Projects breathe new life into Barracks

Vancouver, Fort Vancouver National Trust work to turn former Army buildings into vibrant features in downtown community

By Tom Vogt, Columbian Science, Military & History Reporter

Published:

 

Did You Know?

• The West Barracks is part of the Fort Vancouver National Site, a 366-acre campus in Vancouver’s historic core owned and administered by city, federal and nonprofit partners. The South Barracks and East Barracks were acquired by the National Park Service and are part of Fort Vancouver National Historic Site.

• For leasing information, contact the Fort Vancouver National Trust at 360-992-1805 (commercial) or 360-992-1807 (residential).

A year from now, people will be living in a historic setting, in a dozen apartments that are new yet still retain elements of their 1887 origins.

And the residents won’t have to deal with many of the things that inconvenienced previous occupants. Those little irritants included bugle wake-ups, group calisthenics and shooting-range bullets fired toward their sleeping quarters.

That was all part of being in the U.S. Army.

The Army moved out of the Infantry Barracks decades ago, and it has taken until now to renovate the 7,500-square-foot structure for apartments. The work is part of a $6.4 million construction project at West Vancouver Barracks. The names of the project’s other three buildings — the Artillery Barracks, the Dental Surgeon’s Building and the Quartermasters Storehouse — also reflect their former roles on the longtime Army post.

“We’re very happy those buildings are ready to come back to life,” said Jan Bader, program and policy development manager for the city of Vancouver.

The West Barracks is owned by the city and managed by the nonprofit Fort Vancouver National Trust. The partnership also owns and manages Officers Row and other West Barracks properties, including 14 brick duplexes across the street from the construction site.

The two-story Artillery Barracks is the largest of the four buildings at 21,000 square feet. The rehabilitation work is creating office space to go with an event center and meeting venues that were built during a 2011 renovation.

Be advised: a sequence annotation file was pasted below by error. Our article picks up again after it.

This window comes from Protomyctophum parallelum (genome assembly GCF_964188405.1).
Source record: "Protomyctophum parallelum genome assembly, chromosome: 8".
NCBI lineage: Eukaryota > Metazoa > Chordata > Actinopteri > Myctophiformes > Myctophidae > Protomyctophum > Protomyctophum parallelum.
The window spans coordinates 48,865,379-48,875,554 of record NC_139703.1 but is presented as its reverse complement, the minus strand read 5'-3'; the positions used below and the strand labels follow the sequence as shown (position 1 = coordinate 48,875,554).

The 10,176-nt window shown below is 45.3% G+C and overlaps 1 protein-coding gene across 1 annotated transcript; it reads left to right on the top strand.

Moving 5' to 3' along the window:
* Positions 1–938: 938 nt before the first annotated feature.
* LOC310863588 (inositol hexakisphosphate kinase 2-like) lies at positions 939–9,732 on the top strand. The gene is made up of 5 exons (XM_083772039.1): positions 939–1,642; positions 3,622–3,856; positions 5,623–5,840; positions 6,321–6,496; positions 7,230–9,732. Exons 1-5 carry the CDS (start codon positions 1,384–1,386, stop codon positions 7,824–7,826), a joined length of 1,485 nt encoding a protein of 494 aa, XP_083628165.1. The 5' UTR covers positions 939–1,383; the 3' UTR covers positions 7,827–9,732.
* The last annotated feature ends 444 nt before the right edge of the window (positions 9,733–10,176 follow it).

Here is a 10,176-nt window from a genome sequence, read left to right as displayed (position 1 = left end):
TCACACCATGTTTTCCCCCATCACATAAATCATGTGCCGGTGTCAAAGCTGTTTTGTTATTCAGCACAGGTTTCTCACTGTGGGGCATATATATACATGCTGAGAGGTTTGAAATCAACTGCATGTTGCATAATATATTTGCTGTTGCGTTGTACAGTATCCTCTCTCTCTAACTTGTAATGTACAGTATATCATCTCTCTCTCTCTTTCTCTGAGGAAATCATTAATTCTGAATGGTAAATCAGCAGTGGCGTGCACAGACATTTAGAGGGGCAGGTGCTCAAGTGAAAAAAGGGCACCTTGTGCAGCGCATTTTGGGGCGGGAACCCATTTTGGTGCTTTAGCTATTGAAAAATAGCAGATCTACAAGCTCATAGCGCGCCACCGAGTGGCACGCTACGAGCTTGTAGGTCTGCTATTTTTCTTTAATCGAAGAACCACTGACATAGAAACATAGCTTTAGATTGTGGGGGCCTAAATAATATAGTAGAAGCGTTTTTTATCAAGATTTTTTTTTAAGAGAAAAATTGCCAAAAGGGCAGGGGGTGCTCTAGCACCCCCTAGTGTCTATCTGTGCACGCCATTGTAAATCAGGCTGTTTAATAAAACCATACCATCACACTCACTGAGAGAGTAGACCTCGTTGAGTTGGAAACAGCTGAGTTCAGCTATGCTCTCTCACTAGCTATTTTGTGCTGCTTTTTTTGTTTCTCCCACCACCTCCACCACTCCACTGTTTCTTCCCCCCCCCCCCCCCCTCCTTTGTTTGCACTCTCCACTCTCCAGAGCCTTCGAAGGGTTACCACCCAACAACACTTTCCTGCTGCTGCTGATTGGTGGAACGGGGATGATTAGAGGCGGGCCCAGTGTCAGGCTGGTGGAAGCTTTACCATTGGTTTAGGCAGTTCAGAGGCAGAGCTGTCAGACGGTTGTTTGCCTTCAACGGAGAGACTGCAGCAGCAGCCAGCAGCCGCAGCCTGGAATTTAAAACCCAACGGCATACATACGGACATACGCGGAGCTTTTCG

Infantry Barracks

The two-story Infantry Barracks, however, will bring something special: residents. The apartments mean that the new life in those rehabilitated buildings won’t leave when office workers and business operators call it a day; people will potentially be there 24/7, Bader said.

The Infantry Barracks “was all basically gutted when we came in,” said Kaare Hyde, the National Trust’s facilities manager.

Architects pretty much had a blank canvas, and drew up a new interior that has six one-bedroom apartments (400 square feet) and six studio apartments (320 square feet).

The Infantry Barracks, like the rest of the rehabilitated buildings, will retain many original features.

“They will be modern but reflective of the periods when they were built,” Bader said. “We deliberately hired a firm, Bassetti Architects, that had a lot of experience in historic architecture.”

In the apartments, that will show up in 10-foot ceilings.

“The original fir floors will be refinished, and we are using the original windows,” Hyde said.

The original 130-year-old stairway will lead from the west entry down to the street.

Officials have not determined what it will cost to lease the units.

“Once we’ve completed the work, we will do a market analysis,” Hyde said.

More than 30 people are already on a waiting list for these apartments.

Artillery Barracks

The biggest piece of the project is a double barracks, with a pair of L-shaped buildings set end to end. It resulted in the C-shaped Artillery Barracks, which wraps around a courtyard.

“The courtyard is where troops would do exercises,” Hyde said.

The rehabilitation project, which started in February, is converting the west half of the Artillery Barracks and the second floor of the east wing into office space.

Since the building will be publicly accessible, interpretive space will showcase some of the site’s history since the Army’s arrival in 1849.

Even the attic of the Artillery Barracks has a history.

“There used to be a shooting range up here,” Hyde said during a tour of the building. “There are bullet holes in a ventilator shaft. We don’t know what the backstop was, but they were shooting in the direction of the Infantry Barracks.”

The 1,800-square-foot Dental Surgeon’s Building likely has a future as commercial office space and a gallery.

A new role for the 1,700-square-foot Quartermasters Storehouse has not been formalized, but food service and art space are possibilities.

Work should be finished by April, Hyde said.

The National Park Service is doing a similar rehabilitation project on its portion of Vancouver Barracks, on the east side of Fort Vancouver Way.

While there is no connection between the projects, they have a couple of things in common that will give all the buildings a uniform appearance. They will use the same black roofing shingles and a standard beige exterior paint, Hyde said.

Most of the funding comes from city-issued bonds, including $1.5 million worth of heritage minibonds reserved for local community members. The state has provided $1 million and $309,000 came from a State Historical Society grant.